From time to time we have had people drop in to 1632 Tech and ask, “What about oxen?” It is a fair question and we’ve suggested that someone familiar with oxen write a facts article. So far we’ve had no takers and, as the defacto livestock expert*, it appears that I am the one to attempt to fill this gap. I have no personal experience with oxen and what I know is gleaned from research. If anyone with experience spots a misstatement please contact me and I will do my best to correct it.
This piece is intended only as a very basic guide for our writers. Anyone writing a story that includes more than a passing mention of oxen is encouraged to do further research. In the Bibliography and Sources I’ve included The Rural Heritage website where one can post specific questions that will be answered by people who know and use oxen every day.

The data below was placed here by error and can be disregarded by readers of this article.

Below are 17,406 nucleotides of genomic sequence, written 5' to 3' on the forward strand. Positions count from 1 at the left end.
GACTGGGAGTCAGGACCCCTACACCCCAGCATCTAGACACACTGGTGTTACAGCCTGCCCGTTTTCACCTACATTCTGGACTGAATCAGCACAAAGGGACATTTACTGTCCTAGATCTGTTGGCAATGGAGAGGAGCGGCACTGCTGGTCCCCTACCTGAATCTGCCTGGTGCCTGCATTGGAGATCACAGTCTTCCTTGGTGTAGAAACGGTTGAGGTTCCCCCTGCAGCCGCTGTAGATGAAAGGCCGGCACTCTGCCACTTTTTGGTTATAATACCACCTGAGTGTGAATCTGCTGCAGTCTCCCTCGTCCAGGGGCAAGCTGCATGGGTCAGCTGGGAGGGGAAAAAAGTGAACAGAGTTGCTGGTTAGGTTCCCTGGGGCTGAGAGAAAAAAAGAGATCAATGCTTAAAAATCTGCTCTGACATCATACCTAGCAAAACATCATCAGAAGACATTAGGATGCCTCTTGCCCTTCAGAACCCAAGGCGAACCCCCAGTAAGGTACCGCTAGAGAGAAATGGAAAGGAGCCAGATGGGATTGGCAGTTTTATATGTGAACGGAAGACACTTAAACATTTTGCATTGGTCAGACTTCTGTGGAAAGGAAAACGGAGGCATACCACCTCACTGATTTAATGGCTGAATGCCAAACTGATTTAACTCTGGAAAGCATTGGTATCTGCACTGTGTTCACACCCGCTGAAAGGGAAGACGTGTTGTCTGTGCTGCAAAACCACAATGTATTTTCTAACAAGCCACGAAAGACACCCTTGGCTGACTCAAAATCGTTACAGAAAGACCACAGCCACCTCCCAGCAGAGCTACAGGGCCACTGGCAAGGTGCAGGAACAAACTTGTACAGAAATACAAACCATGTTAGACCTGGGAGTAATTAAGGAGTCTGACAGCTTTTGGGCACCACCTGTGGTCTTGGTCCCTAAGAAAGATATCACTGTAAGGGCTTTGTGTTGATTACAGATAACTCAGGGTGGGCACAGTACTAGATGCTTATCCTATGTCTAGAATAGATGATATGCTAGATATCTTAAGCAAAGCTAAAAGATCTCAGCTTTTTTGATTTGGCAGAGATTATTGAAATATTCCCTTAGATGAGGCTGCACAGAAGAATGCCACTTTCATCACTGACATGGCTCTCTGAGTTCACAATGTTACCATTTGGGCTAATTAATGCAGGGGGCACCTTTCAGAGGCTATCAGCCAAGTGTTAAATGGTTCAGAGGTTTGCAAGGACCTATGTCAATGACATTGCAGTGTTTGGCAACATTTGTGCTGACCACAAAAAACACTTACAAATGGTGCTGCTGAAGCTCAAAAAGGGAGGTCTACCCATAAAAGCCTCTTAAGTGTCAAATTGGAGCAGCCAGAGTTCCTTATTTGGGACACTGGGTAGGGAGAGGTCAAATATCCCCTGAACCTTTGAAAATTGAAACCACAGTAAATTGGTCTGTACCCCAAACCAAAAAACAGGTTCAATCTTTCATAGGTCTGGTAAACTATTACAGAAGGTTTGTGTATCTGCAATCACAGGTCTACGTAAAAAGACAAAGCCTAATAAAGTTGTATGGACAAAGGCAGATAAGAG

The ox may have been mankind’s earliest draft animal. Written sources, paintings, and sculptures indicate their usage dates back a minimum of five thousand years. They are found in art and records from Egypt, Ur, and Babylon. Every farming civilization that has had access to some breed of bovine has used them for draft purposes.
An ox is defined as a neutered male bovine trained for and used as a draft animal. Steers are neutered male bovines that are not intended for use as draft animals. If a male calf is castrated before sexual maturity its growth patterns and personality are different than those of an unneutered male or a male neutered later. The changes, including longer legs and a more docile temperament, make the ox more suited for draft purposes than uncastrated stock or animals that are castrated after sexual maturity.